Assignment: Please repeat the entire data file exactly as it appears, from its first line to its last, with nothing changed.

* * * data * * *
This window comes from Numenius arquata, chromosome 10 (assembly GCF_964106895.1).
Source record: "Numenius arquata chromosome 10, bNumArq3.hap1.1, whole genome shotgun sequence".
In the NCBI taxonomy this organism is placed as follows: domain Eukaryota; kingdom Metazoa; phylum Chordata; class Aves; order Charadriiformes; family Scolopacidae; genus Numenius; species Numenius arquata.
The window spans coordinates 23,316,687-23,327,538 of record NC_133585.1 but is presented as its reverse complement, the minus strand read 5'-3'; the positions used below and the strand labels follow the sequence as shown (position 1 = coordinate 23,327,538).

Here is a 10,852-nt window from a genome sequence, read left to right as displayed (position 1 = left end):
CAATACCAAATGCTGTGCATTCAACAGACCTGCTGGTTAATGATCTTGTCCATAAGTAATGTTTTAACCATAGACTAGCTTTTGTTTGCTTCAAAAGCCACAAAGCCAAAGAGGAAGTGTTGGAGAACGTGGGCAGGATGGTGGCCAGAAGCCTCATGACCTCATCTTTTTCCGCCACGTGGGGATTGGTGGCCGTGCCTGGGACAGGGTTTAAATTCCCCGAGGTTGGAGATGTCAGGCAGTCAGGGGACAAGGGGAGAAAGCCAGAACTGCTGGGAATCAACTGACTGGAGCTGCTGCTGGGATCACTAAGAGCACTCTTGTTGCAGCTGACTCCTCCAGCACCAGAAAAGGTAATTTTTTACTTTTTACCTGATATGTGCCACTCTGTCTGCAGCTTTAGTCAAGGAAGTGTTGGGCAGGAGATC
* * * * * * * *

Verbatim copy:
This window comes from Numenius arquata, chromosome 10 (assembly GCF_964106895.1).
Source record: "Numenius arquata chromosome 10, bNumArq3.hap1.1, whole genome shotgun sequence".
In the NCBI taxonomy this organism is placed as follows: domain Eukaryota; kingdom Metazoa; phylum Chordata; class Aves; order Charadriiformes; family Scolopacidae; genus Numenius; species Numenius arquata.
The window spans coordinates 23,316,687-23,327,538 of record NC_133585.1 but is presented as its reverse complement, the minus strand read 5'-3'; the positions used below and the strand labels follow the sequence as shown (position 1 = coordinate 23,327,538).

Here is a 10,852-nt window from a genome sequence, read left to right as displayed (position 1 = left end):
CAATACCAAATGCTGTGCATTCAACAGACCTGCTGGTTAATGATCTTGTCCATAAGTAATGTTTTAACCATAGACTAGCTTTTGTTTGCTTCAAAAGCCACAAAGCCAAAGAGGAAGTGTTGGAGAACGTGGGCAGGATGGTGGCCAGAAGCCTCATGACCTCATCTTTTTCCGCCACGTGGGGATTGGTGGCCGTGCCTGGGACAGGGTTTAAATTCCCCGAGGTTGGAGATGTCAGGCAGTCAGGGGACAAGGGGAGAAAGCCAGAACTGCTGGGAATCAACTGACTGGAGCTGCTGCTGGGATCACTAAGAGCACTCTTGTTGCAGCTGACTCCTCCAGCACCAGAAAAGGTAATTTTTTACTTTTTACCTGATATGTGCCACTCTGTCTGCAGCTTTAGTCAAGGAAGTGTTGGGCAGGAGATC